Pink Floyd's Roger Waters

Today is the 54th birthday of Roger Waters, the main force behind classic-rock

superstars Pink Floyd when they created their best-known masterpieces, 1973's Dark

Side of the Moon and 1979's The Wall.

Waters was born in Surrey, England, and studied architecture in London, where he met

keyboardist Richard Wright and drummer Nick Mason. The three encountered

singer/songwriter/guitarist Syd Barrett in the mid-'60s and they chose the name Pink

Floyd (originally the Pink Floyd Sound) after blues musicians Pink Anderson and Floyd

Council. The band began by playing blues-rock, but under Barrett's leadership, they

quickly earned fans by venturing into psychedelic pop and using light shows in concert.

The Barrett-guided The Piper at the Gates of Dawn (1967) made an impression

with its clever, playful pop-rock concerning space travel and other out-of-this-world

oddities. Barrett, however, soon began acting mentally unstable and unfit for the stage,

so the other bandmembers brought in their friend David Gilmour for concerts, hoping to

still rely on Barrett for his studio creativity.

But Barrett's behavior eventually forced him out of the band completely and Pink Floyd

soldiered on with Waters writing music that highlighted Gilmour's deft guitar. Subsequent

albums such as Ummagumma (1969) were more serious, classical-influenced

affairs, but the band attracted a following through touring as progressive rock became

more popular.

All of this culminated with the release of 1973's Dark Side of the Moon. Pink Floyd

added slick production, female singers, futuristic sound effects, horns and tighter songs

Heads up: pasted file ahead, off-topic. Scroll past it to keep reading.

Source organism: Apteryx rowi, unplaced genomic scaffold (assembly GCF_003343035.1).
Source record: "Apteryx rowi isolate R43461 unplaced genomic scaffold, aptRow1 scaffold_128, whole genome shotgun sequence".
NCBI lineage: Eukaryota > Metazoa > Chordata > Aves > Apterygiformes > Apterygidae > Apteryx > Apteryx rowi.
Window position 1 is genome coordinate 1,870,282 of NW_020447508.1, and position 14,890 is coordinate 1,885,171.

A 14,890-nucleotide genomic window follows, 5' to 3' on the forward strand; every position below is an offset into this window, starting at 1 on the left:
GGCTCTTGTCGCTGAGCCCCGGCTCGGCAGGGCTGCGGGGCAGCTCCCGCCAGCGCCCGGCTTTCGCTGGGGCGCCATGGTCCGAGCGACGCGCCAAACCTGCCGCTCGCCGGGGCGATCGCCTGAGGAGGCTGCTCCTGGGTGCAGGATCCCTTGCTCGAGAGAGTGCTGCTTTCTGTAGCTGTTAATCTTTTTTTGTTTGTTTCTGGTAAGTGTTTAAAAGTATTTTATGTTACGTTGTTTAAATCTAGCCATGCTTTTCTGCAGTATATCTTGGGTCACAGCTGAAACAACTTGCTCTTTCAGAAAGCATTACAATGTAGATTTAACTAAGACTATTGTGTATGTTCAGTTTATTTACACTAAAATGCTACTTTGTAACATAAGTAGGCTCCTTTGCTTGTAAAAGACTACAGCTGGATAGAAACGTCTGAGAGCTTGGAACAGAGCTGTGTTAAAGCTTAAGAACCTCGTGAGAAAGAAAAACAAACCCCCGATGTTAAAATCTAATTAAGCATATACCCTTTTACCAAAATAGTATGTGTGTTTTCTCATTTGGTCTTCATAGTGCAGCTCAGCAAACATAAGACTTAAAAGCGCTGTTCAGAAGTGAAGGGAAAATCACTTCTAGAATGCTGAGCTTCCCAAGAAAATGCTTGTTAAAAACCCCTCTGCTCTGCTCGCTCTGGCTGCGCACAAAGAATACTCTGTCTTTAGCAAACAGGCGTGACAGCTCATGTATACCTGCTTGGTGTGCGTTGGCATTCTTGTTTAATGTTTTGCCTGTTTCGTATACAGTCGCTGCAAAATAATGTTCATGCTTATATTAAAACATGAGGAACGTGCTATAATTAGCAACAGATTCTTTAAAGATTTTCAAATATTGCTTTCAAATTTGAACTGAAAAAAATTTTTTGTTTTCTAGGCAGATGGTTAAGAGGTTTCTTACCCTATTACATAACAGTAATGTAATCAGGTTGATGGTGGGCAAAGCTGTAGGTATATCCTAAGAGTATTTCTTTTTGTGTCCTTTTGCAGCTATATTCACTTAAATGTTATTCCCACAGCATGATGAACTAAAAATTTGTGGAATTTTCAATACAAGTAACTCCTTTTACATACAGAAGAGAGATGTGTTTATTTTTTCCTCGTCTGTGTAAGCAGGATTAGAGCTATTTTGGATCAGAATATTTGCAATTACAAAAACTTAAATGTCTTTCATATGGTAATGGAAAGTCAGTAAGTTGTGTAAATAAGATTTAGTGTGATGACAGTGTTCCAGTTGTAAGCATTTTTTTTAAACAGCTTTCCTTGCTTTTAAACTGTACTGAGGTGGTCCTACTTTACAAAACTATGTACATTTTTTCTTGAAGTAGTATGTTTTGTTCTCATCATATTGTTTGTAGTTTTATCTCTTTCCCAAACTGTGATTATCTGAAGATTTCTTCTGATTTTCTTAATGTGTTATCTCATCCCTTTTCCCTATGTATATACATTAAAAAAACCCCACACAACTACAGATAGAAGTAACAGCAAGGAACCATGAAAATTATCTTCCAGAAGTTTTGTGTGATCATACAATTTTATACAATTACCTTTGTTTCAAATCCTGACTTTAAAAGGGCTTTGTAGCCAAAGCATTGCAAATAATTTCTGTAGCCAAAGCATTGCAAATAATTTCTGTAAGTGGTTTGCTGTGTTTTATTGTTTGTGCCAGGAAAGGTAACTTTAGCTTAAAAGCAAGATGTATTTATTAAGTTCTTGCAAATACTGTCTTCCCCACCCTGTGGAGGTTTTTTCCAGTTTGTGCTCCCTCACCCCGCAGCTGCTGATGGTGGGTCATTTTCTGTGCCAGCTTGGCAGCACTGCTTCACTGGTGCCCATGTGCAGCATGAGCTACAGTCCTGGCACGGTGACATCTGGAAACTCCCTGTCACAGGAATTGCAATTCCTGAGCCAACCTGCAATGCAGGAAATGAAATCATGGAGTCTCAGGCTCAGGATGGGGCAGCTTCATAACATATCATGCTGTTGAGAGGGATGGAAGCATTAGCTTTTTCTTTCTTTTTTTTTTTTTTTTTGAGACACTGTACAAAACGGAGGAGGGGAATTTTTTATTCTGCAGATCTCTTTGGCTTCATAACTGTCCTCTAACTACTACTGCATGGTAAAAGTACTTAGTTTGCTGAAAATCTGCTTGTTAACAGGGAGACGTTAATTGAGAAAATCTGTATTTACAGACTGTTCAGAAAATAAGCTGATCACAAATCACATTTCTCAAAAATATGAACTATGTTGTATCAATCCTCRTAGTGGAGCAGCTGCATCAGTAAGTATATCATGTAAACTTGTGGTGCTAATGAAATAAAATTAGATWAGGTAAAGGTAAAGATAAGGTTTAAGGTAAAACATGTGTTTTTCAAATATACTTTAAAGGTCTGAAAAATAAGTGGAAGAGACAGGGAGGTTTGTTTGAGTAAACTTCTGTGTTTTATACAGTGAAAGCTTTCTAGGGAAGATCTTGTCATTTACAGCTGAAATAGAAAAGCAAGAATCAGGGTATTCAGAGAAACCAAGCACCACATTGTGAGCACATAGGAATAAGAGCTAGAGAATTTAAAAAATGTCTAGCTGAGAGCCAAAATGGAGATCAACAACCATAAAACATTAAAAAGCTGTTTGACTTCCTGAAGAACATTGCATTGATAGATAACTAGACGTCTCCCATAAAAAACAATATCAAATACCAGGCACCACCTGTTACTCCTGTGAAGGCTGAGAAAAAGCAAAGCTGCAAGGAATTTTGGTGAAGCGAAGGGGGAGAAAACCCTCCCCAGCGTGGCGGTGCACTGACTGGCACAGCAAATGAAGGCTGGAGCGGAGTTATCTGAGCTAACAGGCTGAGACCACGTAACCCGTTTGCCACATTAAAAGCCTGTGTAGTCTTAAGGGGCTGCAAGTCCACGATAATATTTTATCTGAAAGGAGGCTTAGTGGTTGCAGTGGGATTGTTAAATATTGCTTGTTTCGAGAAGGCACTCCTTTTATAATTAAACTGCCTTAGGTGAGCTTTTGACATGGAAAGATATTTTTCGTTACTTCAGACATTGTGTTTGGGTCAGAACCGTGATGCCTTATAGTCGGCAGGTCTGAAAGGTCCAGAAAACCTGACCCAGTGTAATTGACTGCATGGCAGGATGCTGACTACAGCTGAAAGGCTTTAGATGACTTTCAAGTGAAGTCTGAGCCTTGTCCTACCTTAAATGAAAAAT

to their signature sound and came up with one of the biggest-selling albums in history. It

broke the band in the U.S., where "Money" became a hit, and the album itself spent an

unprecedented 741 weeks on the Billboard 200 albums chart. It had similar sales

success worldwide and has remained a sort of rite of passage for youngsters learning to

appreciate classic rock.

Waters' songwriting influence grew on the #1 Wish You Were Here (1975),

containing the Barrett tribute "Shine On You Crazy Diamond." Waters' obsessions with

the coldness of life in the 20th century dominated their next album, Animals

(1977).

The double-LP concept album The Wall (1979), which dealt with isolation, was a

smash, despite many critical jabs, and the single "Another Brick In The Wall Part II"

topped the U.S. and U.K. pop charts. Pink Floyd also cemented their reputation as the

kings of elaborate showmanship by constructing a wall onstage each night.

Tension began building because of Waters' dominance of Pink Floyd, especially when

1983's The Final Cut was deemed by most to have been an unworthy successor

to The Wall. The band splintered and in 1986, Waters sued to dissolve the

partnership. The remaining three returned with 1987's top 5 A Momentary Lapse of

Reason and continued with massive tours and periodic albums for their solid

fanbase.

Waters has concentrated on a solo career, beginning with 1984's The Pros and Cons

of Hitch Hiking. Except for his 1990 concert staging of The Wall in Berlin with a

supporting cast of other rock stars, Waters has never come close to generating

excitement on the level of Dark Side of the Moon.

Other birthdays: Dave Bargeron (Blood, Sweat and Tears), 56; Perry Bamonte (the

Cure), 38; David Kilgour (the Chills, the Clean), 37; Pål Waaktaar (a-ha), 37; Terry

Bickers (House of Love), 33; and Dolores O'Riordan (the Cranberries), 27.